Today, I was invited to Sony Computer Entertainment’s Japanese headquarters for a series of press sessions, but before I went upstairs, something in the lobby of the building that caught my attention: the brand-new PS Vita model first announced last week.
Original impressions of the new PS Vita garnered from random photographs surfacing from Japan seemed to indicate that the new Vita, although lighter and thinner, was somehow wider. This isn’t the case. When I held my “standard” Vita alongside the new model, they seemed quite similar to one another end-to-end. Much was also said about the quality of the old Vita's OLED screen versus the new model's LCD screen, but because of the glare on the unit in the lobby, and because we can't cross-compare specific games on the fly, we'll reserve judgment on this front until we import our own unit in October.
There are real differences between the old and new Vita, though. For starters, the new Vita certainly feels lighter, but not quite the 15 percent lighter it actually is. Then again, the Vita was tethered to the wall, and so it’s hard to get a real feel of its new weight (another Vita alongside it wasn’t as tightly tethered, but it was extremely light, likely lacking its innards).
The edges of the new Vita are far more beveled than the original, giving it an even sleeker and thinner feel. It’s noticeably thinner than the old Vita, not only when you look at it, but when you hold it. The new Vita is 20 percent thinner than the original, but it actually feels and looks thinner than that. People that have owned a Vita for a long time are going to immediately notice this significant change in the Vita’s form factor, and it’s going to require you to hold the Vita slightly differently (although not uncomfortably).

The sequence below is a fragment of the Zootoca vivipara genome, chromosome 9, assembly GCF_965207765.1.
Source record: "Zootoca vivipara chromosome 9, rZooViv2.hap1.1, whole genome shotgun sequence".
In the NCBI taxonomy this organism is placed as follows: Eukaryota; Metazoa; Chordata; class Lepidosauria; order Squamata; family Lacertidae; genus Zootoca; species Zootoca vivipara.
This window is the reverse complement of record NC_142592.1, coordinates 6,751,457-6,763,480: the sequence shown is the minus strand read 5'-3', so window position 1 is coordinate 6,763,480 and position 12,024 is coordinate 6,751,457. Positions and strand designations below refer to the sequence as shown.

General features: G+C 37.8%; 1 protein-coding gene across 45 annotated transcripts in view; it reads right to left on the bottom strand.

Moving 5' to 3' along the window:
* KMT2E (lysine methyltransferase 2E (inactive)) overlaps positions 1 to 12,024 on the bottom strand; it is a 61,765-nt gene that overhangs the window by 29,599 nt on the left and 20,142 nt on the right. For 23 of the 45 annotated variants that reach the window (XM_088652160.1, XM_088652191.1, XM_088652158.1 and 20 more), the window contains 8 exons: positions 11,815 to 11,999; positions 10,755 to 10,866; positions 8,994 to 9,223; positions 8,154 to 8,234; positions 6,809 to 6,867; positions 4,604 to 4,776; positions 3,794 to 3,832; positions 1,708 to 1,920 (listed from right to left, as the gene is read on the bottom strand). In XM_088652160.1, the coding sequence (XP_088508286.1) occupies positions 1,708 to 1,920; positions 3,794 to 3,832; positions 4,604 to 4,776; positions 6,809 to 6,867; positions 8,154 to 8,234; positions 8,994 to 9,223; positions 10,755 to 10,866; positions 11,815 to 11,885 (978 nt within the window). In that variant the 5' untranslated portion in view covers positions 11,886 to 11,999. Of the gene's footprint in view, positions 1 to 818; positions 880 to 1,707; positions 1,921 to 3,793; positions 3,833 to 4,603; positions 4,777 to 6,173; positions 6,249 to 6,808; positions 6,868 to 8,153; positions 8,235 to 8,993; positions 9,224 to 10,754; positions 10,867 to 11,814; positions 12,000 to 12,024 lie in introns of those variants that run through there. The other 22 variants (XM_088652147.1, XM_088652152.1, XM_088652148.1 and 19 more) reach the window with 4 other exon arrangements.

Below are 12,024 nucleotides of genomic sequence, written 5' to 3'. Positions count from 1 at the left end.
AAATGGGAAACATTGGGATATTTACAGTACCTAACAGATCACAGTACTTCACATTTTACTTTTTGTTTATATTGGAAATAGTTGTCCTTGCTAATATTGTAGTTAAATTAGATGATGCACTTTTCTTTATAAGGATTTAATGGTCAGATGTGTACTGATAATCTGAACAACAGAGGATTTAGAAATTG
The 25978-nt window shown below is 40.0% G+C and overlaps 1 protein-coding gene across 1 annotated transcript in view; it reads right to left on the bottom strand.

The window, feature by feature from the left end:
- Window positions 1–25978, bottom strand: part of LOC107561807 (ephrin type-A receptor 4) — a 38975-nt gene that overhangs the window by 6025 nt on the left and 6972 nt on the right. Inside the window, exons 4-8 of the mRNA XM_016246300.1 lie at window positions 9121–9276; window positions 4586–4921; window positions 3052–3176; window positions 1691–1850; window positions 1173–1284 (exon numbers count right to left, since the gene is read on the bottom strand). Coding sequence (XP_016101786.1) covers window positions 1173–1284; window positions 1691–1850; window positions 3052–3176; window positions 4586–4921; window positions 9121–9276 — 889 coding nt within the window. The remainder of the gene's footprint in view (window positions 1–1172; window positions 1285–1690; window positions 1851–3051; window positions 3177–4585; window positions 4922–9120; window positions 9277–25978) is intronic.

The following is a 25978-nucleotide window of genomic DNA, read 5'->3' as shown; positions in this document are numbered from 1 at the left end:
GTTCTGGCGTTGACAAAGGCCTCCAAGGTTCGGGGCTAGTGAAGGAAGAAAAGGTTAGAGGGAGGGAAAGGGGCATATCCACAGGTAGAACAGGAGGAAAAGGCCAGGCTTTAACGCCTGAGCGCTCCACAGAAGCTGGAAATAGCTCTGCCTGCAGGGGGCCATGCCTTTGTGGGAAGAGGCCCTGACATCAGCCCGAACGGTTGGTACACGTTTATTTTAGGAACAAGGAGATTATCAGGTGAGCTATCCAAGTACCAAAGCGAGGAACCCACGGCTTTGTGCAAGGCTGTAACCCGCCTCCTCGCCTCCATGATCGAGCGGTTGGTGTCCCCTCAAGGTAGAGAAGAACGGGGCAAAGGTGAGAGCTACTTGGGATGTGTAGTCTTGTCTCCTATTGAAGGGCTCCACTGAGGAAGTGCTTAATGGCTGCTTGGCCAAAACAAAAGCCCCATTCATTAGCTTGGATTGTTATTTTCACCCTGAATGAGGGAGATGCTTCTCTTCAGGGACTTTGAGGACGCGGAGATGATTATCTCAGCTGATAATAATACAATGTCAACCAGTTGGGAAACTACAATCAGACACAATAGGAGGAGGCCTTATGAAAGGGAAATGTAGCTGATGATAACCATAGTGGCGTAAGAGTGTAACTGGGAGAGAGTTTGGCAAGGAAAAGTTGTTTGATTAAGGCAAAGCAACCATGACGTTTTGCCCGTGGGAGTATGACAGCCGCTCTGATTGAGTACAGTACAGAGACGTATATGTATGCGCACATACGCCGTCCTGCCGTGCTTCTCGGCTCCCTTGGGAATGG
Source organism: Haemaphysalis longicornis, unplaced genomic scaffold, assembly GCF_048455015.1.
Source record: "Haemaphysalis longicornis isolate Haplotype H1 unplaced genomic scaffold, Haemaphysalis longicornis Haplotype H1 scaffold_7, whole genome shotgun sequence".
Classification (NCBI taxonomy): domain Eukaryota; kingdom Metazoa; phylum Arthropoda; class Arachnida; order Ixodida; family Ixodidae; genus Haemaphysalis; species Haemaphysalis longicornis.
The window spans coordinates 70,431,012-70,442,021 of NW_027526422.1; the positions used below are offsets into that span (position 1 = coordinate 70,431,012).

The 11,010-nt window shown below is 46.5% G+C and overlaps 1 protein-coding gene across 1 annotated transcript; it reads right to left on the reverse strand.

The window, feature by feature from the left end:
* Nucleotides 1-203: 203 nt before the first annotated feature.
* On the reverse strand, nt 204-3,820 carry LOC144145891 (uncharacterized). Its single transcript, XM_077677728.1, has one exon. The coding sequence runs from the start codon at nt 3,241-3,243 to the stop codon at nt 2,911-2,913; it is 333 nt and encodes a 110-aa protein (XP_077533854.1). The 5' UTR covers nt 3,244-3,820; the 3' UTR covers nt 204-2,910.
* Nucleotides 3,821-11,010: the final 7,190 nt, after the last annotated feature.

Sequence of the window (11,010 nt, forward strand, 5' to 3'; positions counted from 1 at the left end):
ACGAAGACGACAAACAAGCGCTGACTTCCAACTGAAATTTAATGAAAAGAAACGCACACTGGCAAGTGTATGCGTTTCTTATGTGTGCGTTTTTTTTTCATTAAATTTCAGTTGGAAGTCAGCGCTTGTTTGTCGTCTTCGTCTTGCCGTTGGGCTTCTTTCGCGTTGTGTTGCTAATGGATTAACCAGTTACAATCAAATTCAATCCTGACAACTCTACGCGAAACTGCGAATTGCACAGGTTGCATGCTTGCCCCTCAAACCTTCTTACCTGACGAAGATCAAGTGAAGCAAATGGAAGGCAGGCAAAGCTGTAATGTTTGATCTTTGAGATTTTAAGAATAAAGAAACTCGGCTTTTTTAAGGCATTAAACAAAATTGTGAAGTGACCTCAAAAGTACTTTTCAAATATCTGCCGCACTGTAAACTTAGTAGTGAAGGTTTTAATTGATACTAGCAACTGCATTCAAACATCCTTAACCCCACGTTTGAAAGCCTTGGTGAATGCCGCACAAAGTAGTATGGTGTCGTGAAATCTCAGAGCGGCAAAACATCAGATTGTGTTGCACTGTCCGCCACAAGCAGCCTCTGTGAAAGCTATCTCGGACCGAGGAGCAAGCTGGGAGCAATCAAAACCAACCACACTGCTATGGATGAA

Interestingly, the analog sticks appear identical in both versions of the Vita, though I felt like, due to the new dimensions of the Vita, that I had to hold my thumbs in a slightly different way to use them comfortably. The face buttons also appear the same, as does the directional pad. The start and select buttons are now circular, and appear more prominent. I suspect that major differences will be seen and felt only when we begin deep-diving into games on the new hardware.
The new PS Vita does away with the “mystery port” atop the old hardware (we still don’t know precisely what it was for), allowing the slot for the Vita card slot to be centered. The slot’s cover is far wider and more noticeable than it is on the old Vita. The PS Button on the bottom left of the hardware is now circular instead of ovular, and the speakers are in the same place, though in a slightly different shape.
On the bottom of the Vita, you’ll find the memory card slot and headphone jack in familiar places, but the power outlet on the Vita is much smaller than it is in the original, signaling that the old Vita and new Vita will be using different charging cables.
The new PS Vita comes out in Japan on October 10th for ¥18,980 (or about $190). As Sony told us last week, Sony doesn’t yet have set plans to release the new PS Vita model outside of Japan, although I suspect it will be available eventually. Either way, we'll be importing the new Vita this October, so keep an eye out for our full impressions and side-by-side comparisons.
Source : ign[dot]com